To be fair, there are many suggestions within each of the options so it is more like a pick ‘n’ mix.  It does canvas the big issues like a Fonterra type approach to the separation of processing and marketing we call toll processing.

Even fishing quota like Tradable Processing Rights are in the mix right through to an ANZAC approach for marketing and research.

None of these ideas are new but joining the dots is.

One idea that is new comes to us via the successful Uruguayan red-meat industry. We call it total value transparency and it is about transparent information so that coordination, collaboration and in-market behaviour can finally be quantified.  For farmers, it would tell us where the value is being added to what we produce. 

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Farms For Sale: the most up-to-date and comprehensive listing of working farms in New Zealand, here »
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Another example of new thinking comes from wool, which is fast regaining its mojo thanks to design houses like Wellington’s The Formary. 

In December we got the fantastic news that a new fabric blend of Kiwi mid-micron wool and Chinese rice straw is to start commercial production mid-year. 

This has the potential to perhaps create significant demand for New Zealand crossbred wool.

Co-founder, Bernadette Casey, is one of those great visionary Kiwis who can see new ways of reinventing wool.

The new fabric is also being shown to North American and European furniture manufacturers and distributors. Given China has overtaken Australia as our largest export destination this has the potential to be big.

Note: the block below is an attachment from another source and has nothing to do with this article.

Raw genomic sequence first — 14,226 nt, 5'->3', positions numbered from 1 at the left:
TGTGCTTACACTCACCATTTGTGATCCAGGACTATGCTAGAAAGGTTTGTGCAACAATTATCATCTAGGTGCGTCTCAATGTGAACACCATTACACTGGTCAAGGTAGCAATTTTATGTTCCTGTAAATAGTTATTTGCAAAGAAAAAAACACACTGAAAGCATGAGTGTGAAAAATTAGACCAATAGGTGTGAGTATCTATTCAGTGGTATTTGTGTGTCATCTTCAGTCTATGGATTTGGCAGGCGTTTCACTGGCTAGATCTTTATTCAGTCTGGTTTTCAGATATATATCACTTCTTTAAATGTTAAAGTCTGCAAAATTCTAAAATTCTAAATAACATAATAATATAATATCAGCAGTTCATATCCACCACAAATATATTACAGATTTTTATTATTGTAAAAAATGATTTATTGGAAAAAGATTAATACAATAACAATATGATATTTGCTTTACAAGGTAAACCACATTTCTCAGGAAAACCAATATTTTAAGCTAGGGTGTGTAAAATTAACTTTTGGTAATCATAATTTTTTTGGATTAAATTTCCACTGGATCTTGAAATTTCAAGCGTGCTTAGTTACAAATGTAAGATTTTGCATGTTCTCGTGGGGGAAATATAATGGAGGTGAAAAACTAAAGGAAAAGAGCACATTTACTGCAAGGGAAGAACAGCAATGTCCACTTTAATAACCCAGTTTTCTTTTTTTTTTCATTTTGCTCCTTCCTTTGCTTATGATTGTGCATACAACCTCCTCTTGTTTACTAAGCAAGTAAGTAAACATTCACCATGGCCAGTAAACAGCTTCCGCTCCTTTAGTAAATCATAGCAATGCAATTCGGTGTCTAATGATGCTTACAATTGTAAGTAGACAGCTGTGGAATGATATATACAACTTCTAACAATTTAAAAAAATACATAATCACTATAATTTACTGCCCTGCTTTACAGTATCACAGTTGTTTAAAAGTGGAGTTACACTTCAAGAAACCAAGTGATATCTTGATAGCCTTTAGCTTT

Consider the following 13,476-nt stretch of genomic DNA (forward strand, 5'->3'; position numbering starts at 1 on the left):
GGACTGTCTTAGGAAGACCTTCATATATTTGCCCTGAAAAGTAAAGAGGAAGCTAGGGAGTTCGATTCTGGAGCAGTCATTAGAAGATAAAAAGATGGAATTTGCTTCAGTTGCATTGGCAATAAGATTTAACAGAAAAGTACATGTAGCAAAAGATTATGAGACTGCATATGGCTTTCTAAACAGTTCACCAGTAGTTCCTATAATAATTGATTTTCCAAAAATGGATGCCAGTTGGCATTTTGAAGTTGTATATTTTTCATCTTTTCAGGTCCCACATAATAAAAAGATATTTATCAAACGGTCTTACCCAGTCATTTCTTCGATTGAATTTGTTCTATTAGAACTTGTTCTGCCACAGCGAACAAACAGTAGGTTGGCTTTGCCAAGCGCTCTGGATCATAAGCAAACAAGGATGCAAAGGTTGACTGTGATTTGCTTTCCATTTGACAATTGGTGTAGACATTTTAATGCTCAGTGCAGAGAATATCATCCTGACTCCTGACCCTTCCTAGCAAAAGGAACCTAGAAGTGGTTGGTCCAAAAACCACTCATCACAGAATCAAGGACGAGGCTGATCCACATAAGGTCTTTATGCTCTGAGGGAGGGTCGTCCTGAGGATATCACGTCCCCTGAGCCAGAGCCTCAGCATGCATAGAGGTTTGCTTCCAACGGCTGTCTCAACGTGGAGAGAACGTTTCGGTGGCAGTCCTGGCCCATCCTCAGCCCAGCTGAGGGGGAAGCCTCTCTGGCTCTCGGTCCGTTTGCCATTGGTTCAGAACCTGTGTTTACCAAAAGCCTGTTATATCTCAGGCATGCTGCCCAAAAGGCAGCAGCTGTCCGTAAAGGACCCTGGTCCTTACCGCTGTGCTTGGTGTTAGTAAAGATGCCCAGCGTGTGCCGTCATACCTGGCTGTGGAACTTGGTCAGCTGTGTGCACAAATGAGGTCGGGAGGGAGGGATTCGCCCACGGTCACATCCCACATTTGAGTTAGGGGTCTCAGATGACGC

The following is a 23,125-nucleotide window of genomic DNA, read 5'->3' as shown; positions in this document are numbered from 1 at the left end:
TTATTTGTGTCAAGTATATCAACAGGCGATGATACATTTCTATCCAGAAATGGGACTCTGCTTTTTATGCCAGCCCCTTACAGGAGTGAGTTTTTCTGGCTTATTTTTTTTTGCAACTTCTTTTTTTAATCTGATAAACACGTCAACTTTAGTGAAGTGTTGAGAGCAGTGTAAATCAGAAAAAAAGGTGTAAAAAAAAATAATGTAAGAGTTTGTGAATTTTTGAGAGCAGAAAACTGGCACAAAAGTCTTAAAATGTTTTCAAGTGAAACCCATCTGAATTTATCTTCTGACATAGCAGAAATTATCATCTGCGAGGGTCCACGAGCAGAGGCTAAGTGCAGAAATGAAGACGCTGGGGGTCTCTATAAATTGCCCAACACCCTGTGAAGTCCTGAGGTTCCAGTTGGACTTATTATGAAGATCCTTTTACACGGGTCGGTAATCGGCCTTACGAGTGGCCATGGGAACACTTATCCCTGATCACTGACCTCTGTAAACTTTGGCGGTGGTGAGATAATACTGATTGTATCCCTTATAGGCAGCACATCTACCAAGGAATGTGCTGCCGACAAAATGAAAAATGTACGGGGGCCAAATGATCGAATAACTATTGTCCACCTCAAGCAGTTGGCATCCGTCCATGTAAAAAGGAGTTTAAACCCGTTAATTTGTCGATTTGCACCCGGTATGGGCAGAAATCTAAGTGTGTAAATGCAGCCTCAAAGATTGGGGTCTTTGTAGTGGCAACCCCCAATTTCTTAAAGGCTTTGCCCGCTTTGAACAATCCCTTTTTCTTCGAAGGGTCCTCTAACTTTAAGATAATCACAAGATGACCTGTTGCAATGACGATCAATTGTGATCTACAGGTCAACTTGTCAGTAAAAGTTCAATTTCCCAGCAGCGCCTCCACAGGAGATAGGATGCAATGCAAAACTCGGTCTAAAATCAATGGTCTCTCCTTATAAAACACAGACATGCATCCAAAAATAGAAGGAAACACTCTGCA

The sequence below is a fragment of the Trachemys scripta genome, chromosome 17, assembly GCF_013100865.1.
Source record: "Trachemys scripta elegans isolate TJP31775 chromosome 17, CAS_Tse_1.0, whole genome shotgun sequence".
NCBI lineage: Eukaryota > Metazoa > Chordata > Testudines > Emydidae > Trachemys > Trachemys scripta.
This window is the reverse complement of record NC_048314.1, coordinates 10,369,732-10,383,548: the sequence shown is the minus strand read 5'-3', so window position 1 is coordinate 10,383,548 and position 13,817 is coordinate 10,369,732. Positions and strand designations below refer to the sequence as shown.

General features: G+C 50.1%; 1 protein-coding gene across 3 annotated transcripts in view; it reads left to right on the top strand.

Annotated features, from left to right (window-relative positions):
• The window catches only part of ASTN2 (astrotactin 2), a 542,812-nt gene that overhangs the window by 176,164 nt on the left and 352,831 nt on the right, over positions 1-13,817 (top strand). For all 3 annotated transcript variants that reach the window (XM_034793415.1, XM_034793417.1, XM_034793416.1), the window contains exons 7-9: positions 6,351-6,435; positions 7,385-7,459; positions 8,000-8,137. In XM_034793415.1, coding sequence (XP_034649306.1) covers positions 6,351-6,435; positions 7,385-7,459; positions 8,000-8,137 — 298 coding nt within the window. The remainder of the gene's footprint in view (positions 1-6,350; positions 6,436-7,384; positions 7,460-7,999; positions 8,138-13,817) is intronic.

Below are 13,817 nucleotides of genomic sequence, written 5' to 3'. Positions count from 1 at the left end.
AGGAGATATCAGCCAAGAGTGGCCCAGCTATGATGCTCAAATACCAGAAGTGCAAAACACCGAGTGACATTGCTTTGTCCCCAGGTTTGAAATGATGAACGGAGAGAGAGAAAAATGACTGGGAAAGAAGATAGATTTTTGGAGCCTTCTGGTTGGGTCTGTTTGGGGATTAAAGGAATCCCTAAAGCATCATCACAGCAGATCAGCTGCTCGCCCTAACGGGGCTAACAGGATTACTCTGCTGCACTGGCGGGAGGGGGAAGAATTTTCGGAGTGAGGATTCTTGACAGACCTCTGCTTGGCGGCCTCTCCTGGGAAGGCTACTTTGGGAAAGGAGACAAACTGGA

What The Formary shows me is that our economic future is about taking what we do best and vastly increasing its value through intellectual property.

Bernadette Casey has not missed what’s beneath her feet and we need more like her to make 2014 the year we finally get the bugs out of meat and fibre. In the case of porina and grass grub that’s quite literally.

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Bruce Wills is Federated Farmers President

We welcome your help to improve our coverage of this issue. Any examples or experiences to relate? Any links to other news, data or research to shed more light on this? Any insight or views on what might happen next or what should happen next? Any errors to correct?

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3 Comments

Some interesting info there,

Some interesting info there, Mr Willis.

One thing to note though, with regards to the Avatar movies, and Xero, is that they make a lot better margin, especially with regards to the yield of the assets/money that is put up.  That reflects just how real farmers (ie those almost solely dependent on farm produce sale for revenue  (vs landlords, accountants/lawyers/etc, or subsidised partnerships)) are struggling to keep up with the required levels of change/development.

 All fine to monetise (commercialise) the insect discoveries for instance...but as many are finding it's only the old money and the queen streeters who can afford such things.

None of these ideas are new

None of these ideas are new but joining the dots is.
 
Agree Bruce - NZ agriculture has definitely struggled there, and I suspect also with logic/analysis.
 
But I note your heading ommits any mention of economics?